So, what have we learned? Windows Live Academic Search has a somewhat higher number of hits than the selected commercial databases and, if adjusted downward for publisher versions only (see below), is on the high end. This suggests that it covers the toll-based published literature very well. However, it has a significantly lower number of hits than OAIster and Google Scholar, suggesting that its coverage of open access literature may be weaker than Google Scholar and it is quite likely weaker than OAIster.

            Of the 74 hits for the "OAI-PMH" search in Windows Live Academic Search, 54 (73%) were "published versions" (i.e., publisher-supplied works); 20 (27%) were not (i.e., e-prints). Scanning the "Results by Institution" sidebar, it appears that 100% of OAIster’s 180 hits were from open access sources; I didn’t check them all. I didn’t try to break down the 542-hit Google Scholar search result, which has a mix of toll-based and open access materials, although it would be quite interesting to do so. It should be clear that a sample of one search term is a very crude measure (and that this posting won’t grace the pages of JASIST anytime soon).

            Of course, this simple experiment tells us nothing about the presence of duplicate entries for the same work in search result sets, which could be important for a meaningful open access comparison. Consider, for example, this group of 11 hits for "A Scalable Architecture for Harvest-Based Digital Libraries—The ODU/Southampton Experiments" from the Google "OAI-PMH" search.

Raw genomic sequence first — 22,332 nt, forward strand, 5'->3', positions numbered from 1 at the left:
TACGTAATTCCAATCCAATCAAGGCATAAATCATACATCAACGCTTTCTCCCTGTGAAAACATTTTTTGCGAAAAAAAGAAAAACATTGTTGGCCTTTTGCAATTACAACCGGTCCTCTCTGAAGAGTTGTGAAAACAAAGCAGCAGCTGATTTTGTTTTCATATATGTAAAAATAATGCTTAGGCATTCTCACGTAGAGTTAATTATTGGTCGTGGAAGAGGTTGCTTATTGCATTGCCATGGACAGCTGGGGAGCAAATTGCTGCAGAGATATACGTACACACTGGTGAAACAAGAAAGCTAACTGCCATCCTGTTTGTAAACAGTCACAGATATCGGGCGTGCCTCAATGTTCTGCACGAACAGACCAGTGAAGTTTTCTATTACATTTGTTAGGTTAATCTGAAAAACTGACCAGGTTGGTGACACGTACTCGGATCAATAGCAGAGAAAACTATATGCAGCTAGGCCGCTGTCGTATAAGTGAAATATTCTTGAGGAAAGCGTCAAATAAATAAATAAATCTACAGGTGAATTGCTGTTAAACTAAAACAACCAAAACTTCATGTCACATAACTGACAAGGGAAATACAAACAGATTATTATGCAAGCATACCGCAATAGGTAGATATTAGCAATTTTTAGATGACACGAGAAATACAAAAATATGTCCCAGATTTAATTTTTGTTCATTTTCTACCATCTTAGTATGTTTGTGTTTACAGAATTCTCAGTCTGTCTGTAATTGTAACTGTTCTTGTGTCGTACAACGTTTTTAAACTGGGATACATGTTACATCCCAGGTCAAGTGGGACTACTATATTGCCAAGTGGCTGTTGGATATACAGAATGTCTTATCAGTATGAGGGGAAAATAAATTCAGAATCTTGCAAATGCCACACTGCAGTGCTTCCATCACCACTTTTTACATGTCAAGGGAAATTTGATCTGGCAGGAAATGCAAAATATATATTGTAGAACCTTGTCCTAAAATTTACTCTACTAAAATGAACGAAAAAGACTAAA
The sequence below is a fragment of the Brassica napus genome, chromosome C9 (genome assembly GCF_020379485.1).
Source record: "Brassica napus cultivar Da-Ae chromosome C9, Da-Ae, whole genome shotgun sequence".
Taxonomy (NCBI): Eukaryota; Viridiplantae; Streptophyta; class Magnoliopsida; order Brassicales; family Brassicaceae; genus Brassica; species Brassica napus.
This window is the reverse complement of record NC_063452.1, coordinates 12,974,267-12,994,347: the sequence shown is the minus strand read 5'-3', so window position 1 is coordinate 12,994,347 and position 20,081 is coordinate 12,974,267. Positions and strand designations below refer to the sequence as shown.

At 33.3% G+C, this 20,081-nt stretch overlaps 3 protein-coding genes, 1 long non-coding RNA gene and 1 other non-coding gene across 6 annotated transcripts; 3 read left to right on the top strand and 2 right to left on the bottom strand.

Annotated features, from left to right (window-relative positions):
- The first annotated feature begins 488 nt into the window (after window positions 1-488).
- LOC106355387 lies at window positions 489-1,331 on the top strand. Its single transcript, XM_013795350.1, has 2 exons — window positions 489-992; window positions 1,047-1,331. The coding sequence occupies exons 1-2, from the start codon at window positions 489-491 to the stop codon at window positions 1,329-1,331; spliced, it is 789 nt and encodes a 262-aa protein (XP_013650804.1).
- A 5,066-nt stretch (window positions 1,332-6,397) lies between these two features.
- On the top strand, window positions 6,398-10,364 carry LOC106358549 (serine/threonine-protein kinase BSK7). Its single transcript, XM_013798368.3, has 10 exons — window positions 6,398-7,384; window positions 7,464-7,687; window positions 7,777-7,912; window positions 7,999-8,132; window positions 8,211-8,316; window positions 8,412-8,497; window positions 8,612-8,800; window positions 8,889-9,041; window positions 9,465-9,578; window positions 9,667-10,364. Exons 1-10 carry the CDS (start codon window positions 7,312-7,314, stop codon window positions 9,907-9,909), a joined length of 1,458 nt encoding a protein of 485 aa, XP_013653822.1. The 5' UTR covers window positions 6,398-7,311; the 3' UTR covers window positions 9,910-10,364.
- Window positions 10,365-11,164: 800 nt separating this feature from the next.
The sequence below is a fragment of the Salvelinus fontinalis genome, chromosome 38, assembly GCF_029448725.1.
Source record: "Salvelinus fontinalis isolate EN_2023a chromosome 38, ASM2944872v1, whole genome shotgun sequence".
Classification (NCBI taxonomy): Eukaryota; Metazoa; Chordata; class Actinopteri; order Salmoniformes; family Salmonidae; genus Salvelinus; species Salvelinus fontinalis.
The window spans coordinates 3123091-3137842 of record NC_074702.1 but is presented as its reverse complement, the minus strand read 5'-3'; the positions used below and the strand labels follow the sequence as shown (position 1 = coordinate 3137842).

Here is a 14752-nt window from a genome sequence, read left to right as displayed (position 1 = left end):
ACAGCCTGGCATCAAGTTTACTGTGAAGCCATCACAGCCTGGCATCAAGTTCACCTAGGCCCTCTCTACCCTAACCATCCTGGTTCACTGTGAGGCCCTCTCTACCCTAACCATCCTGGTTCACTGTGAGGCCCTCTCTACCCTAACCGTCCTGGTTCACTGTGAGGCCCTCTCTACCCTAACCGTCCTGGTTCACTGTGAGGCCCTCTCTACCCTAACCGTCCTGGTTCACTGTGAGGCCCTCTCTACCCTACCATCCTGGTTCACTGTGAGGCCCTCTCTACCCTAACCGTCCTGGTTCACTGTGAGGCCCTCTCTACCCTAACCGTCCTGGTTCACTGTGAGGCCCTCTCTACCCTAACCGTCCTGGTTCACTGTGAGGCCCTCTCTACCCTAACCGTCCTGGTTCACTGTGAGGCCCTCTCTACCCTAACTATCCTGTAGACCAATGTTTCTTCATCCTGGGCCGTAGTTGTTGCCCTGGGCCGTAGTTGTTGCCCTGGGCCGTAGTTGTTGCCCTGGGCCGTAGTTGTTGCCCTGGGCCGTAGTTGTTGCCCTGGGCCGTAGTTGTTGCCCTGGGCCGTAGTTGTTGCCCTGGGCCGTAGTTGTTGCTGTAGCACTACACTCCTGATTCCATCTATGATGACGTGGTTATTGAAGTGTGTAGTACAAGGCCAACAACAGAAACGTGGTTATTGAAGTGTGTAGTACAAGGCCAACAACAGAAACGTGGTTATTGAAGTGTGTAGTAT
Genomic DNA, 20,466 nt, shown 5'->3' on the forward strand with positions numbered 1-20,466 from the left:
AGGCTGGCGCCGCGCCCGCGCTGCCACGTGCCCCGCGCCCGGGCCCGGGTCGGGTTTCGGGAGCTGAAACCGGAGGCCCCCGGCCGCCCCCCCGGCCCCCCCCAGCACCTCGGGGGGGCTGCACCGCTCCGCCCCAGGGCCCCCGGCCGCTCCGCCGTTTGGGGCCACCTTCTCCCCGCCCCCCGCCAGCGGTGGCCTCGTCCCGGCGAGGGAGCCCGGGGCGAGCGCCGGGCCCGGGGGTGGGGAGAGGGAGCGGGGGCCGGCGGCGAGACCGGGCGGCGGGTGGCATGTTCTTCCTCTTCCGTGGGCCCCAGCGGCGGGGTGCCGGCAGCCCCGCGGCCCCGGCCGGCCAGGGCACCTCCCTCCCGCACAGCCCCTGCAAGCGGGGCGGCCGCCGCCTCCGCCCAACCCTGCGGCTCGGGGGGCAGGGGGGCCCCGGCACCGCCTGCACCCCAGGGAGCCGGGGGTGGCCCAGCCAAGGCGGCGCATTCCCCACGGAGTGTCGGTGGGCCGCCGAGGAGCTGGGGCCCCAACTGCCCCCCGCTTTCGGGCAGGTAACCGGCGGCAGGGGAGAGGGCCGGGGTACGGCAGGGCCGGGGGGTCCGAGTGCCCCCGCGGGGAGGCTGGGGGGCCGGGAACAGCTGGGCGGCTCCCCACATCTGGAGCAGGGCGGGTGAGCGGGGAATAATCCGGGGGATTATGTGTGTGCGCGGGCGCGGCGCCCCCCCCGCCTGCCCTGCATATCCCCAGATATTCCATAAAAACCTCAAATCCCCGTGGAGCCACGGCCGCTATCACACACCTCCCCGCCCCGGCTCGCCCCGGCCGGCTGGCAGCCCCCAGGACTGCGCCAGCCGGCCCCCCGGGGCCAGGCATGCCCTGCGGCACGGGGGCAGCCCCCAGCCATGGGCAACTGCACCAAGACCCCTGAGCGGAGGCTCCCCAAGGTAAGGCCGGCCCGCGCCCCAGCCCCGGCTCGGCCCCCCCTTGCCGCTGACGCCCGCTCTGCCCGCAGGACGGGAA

Nor does it tell us the number of items that are not journal articles (or e-prints for them) or conference papers.

            An apples-to-apples comparison would adjust for useless duplicates and non-journal/conference literature. (But, of course, it would be quite useful if Windows Live Academic Search had non-journal/conference literature such as technical reports in it.)

            However, given the small hit sets, it would not be impossible for someone else to do a deeper analysis on the duplicate entry question and some other tractable questions.

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              Windows Live Academic Search Is Up

              Posted in Google and Other Search Engines, Open Access, Scholarly Communication on April 12th, 2006

              The beta version of Windows Live Academic Search is now available: http://academic.live.com/. It appears to me that the system is under a very heavy load, so you may want to wait a bit before giving it a test drive.

              The Windows Live Academic Search development team now has a Weblog. The official press release is now available. A list of participants in Microsoft’s MSN Search Champs V4, some of whom gave Microsoft detailed feedback about Windows Live Academic Search is also available.

              Windows Live Academic Search Overview

              The home page provides a search box, brief overview, an explanation of search results, and an FAQ.

              The system’s indexed content is limited to Computer Science, Electrical Engineering, and Physics journals and conferences, including: "6 million records from approximately 4300 journals and 2000 conferences." Here is a list of works indexed. Relevance is determined by: (1) "quality of match of the search term with the content of the paper", and (2) "authoritativeness of the paper." Citation count is not being used in the ranking algorithm at this time.

              Interface

              The interface has the following key features:

              • Search box: My understanding is that all MSN search commands work, but I have not tested this.
              • Slider bar: Expands or restricts the amount of information shown for each hit in the search results (left side of screen).
              • Search results:
                • Author and title information in hits are linked (blue links).
                • Other hit links include search the Web for the item, CiteSeer citations (if available), show abstract, and hide abstract (grey links).